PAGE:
Correctly installing fire stopping to penetrations is crucial for ensuring the safety and integrity of buildings in the event of a fire. Professional installation can minimise damage to compartments and gives occupants more time to evacuate safely. This is especially true if a professional fireproofing team is able to assist in the design phase of the project. By including a fireproofing team before construction has begun, Project Managers can be sure that they’ll be incorporating the correct fire stopping penetrations systems and methods, and that the building will meet regulatory requirements, complying with stringent Australian safety standards. Without including the team in the design phase, the potential for fireproofing defects increases significantly, which can result in cost and time blowout. To help you identify these defects, we’ve compiled the most common fire stopping penetration examples to look out for, and what you can do to avoid them.

Using the incorrect sealant

Some fireproofing sealants are designed with intumescent properties and are critical components in fireproofing systems that expand when exposed to heat, others are simply acrylic which will not expand when exposed to heat. Using tested and certified sealants for fire stopping penetrations is vitally important. Top-quality sealants undergo rigorous testing to meet Australian Standards – AS 1530.4 2014 and AS 4072.1 2005 – which outline exact fire resistance requirements. Using the incorrect sealant or sealants that have not been tested will mean the fireproofing system won’t achieve the desired Fire Resistance Level (FRL), will most likely need to be reinstalled, and will not be effective in keeping the inhabitants of a building safe in the event of a fire.

Pink foam being used in fire stopping penetrations

In many cases, pink foam is used for fire stopping. This is usually because it is cheaper than professional intumescent foam, and supposedly easier to install. Using pink foam for firestopping is highly inadvisable for many reasons. Firstly, although pink foam claims to be fire rated on its packaging, there has been little to no testing on the product at all. Pink foam has also been known to cause toxic fumes when exposed to fire, which can cause permanent damage to the lungs. Because of these, and many other reasons, there are no circumstances where pink foam should be used in fireproofing.

Incorrect spacing between services

One of the most common defects in installing fire stopping penetrations is incorrect spacing around services. The AS4072.1 fire standard requires a minimum separation distance of 40mm in between service penetration protections. The issue with incorrect spacing around services in fireproofing is that it can lead to inadequate coverage of fireproofing material, allowing fire and smoke to penetrate through gaps, and allowing a fire to spread more easily.

Another issue in this area is incorrect fixings being used. This mistake will ultimately result in the passive fireproofing system failing to achieve the desired FRL. It may also mean that the fixings could fail, and the fireproofing material would collapse well before it was designed to.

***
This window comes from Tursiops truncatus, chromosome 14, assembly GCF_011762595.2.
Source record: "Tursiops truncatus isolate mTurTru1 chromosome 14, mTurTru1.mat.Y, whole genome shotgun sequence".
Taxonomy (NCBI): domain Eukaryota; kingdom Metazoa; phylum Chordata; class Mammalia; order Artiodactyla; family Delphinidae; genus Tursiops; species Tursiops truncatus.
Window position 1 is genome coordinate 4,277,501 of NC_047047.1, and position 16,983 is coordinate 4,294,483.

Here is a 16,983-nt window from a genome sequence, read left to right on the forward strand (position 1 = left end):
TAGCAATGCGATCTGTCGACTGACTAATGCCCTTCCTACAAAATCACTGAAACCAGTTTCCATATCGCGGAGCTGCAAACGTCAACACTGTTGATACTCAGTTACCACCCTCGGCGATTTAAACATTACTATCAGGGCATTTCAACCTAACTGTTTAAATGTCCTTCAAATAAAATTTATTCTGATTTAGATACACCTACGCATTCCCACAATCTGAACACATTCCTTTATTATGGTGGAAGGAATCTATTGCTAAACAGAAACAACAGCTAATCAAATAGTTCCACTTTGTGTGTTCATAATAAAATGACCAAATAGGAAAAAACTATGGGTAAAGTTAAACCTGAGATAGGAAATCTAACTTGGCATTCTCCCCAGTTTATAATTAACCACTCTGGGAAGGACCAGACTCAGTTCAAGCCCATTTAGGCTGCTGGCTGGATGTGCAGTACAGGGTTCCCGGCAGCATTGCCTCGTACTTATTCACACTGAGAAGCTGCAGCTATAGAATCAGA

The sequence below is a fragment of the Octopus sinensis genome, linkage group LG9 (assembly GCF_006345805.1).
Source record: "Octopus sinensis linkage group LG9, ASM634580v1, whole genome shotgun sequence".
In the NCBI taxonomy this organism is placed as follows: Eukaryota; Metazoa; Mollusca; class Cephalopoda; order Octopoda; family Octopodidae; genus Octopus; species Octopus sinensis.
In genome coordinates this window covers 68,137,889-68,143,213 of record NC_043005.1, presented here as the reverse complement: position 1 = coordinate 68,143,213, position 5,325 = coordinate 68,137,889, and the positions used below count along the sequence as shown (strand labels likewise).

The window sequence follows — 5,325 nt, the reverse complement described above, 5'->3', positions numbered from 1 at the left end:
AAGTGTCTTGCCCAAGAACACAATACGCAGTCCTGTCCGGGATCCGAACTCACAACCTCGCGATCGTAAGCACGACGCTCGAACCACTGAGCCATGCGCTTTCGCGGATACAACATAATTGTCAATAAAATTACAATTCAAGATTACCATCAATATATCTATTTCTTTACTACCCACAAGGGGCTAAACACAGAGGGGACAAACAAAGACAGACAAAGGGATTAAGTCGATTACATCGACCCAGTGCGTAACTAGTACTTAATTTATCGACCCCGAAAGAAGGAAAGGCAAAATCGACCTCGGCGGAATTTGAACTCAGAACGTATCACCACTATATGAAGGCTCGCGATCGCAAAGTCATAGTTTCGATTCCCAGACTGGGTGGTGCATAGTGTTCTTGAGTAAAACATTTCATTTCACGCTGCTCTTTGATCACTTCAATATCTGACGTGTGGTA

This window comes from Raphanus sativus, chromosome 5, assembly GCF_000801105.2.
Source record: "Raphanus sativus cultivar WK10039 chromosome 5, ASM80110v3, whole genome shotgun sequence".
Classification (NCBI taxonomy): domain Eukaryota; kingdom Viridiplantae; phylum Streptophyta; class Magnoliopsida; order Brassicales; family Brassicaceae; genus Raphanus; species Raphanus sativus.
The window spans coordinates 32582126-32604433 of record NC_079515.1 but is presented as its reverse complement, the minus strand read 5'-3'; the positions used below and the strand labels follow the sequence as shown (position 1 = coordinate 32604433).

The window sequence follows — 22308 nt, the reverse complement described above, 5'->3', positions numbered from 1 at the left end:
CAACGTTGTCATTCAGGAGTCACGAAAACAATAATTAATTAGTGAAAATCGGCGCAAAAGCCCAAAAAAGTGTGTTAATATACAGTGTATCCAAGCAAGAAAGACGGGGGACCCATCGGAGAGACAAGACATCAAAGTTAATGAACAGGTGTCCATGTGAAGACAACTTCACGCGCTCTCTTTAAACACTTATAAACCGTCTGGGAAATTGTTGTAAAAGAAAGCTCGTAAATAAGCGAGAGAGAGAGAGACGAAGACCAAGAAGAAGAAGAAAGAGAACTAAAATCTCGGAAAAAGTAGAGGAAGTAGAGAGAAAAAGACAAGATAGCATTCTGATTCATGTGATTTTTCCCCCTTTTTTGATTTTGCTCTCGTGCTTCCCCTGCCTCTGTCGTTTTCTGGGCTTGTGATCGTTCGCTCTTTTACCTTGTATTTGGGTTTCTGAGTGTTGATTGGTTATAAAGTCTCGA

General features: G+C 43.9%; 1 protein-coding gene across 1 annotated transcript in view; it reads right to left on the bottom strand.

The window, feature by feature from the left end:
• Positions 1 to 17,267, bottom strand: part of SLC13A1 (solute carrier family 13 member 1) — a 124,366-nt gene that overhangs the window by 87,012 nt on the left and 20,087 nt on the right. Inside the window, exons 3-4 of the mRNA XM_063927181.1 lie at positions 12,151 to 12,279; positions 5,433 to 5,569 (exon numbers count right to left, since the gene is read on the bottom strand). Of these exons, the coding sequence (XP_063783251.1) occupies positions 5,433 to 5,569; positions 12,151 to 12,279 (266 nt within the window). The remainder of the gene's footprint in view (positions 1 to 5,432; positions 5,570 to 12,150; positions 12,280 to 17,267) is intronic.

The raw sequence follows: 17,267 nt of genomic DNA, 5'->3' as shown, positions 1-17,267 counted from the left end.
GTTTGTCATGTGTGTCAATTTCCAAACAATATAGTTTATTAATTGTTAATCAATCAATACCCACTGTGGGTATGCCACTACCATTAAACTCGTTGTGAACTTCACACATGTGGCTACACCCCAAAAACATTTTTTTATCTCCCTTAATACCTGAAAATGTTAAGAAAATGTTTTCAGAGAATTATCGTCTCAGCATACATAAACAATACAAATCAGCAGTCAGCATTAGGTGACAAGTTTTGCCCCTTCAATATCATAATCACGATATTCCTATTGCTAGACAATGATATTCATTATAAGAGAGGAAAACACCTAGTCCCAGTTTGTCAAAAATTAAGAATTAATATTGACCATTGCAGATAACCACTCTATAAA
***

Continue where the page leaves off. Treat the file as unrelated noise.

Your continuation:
Multiple trades installing services in the same core holes

When multiple trades install different services in the same core holes, the potential for the installed fireproofing system to be damaged is significantly increased. This will undermine the system’s integrity and increase the risk of fire spreading throughout a building. The solution is coordinating installations carefully, ensuring that each trade has designated core holes for their services, to avoid interference with installed fireproofing systems.

Plumbing not being installed perpendicularly

Fire stopping penetrations should always be installed in a perpendicular direction through firewalls to ensure optimal coverage and effectiveness in containing fire and smoke. When fireproofing materials are not applied to plumbing perpendicularly, they can’t fully encapsulate penetrations to provide a complete barrier against the spread of a fire. Installing fireproofing perpendicularly minimises the risk of gaps or voids between the fireproofing material and the penetrations, which could otherwise compromise the integrity of fire barriers. It also reduces the need to install expensive bulkheads. This perpendicular installation method helps maintain the structural integrity of fire-rated walls, floors, and ceilings, enhancing overall fire safety within the building.

Avoiding fire stopping penetration defects

Investing in correct fireproofing installations and materials is essential for protecting lives and for maintaining overall building safety and compliance. It is always advised that you seek the guidance of a specialised passive fireproofing expert who can assess the project requirements, review the Fire Resistance Levels required and ensure that the correct fireproofing is installed, in the correct way.

PROFINISH offers a full suite of commercial fire stopping penetration products and services that have been tested and proven for their quality, capability and effectiveness in slowing and stopping the spread of fire. As passive fireproofing experts, we find defects unacceptable. When a building fails to achieve the necessary FRL, or doesn’t pass a penetration audit, that building will not be safe for occupancy, which could delay project finalisation, including the potential sale or rent of spaces and residences. Our expert team members are trained in applying and installing systems correctly to meet strict compliance. Whether you’re designing fire protection into a new build or bringing an existing building up to code, get in touch with a member of our team today.